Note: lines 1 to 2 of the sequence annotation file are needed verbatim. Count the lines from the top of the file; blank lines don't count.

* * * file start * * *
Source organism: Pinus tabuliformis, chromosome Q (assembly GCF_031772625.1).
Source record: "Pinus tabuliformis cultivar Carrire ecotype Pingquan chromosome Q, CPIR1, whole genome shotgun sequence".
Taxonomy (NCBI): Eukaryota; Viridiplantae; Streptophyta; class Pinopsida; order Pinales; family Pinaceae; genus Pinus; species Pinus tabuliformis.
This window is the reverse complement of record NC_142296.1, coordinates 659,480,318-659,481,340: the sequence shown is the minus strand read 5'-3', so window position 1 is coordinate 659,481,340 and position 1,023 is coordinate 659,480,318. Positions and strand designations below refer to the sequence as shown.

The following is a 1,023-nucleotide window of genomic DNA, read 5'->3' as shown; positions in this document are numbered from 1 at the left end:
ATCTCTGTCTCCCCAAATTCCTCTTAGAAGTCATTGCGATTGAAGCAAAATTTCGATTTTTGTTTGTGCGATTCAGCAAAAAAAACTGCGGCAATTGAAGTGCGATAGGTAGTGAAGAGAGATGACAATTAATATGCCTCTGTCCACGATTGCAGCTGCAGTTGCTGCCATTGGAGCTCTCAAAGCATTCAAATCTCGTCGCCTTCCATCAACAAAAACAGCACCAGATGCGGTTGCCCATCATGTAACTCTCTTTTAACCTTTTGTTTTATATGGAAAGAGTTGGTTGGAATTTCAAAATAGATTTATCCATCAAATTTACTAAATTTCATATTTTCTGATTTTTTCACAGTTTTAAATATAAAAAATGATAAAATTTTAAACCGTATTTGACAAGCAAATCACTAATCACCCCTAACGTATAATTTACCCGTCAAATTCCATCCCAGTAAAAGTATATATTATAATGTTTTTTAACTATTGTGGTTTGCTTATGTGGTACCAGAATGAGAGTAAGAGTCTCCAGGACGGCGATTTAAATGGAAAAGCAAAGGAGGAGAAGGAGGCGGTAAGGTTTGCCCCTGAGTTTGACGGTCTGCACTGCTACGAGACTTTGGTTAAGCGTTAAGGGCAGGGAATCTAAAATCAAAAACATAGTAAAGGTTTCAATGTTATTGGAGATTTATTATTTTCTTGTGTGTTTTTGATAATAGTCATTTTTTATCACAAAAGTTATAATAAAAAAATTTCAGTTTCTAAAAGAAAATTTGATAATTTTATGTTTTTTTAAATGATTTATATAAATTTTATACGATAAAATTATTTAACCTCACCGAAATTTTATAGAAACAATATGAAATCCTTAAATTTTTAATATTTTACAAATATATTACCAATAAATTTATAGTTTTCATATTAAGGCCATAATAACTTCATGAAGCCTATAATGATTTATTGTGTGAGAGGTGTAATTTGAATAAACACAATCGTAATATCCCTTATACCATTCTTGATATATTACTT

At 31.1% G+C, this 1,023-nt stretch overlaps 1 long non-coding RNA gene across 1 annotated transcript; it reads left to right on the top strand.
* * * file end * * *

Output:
Source organism: Pinus tabuliformis, chromosome Q (assembly GCF_031772625.1).
Source record: "Pinus tabuliformis cultivar Carrire ecotype Pingquan chromosome Q, CPIR1, whole genome shotgun sequence".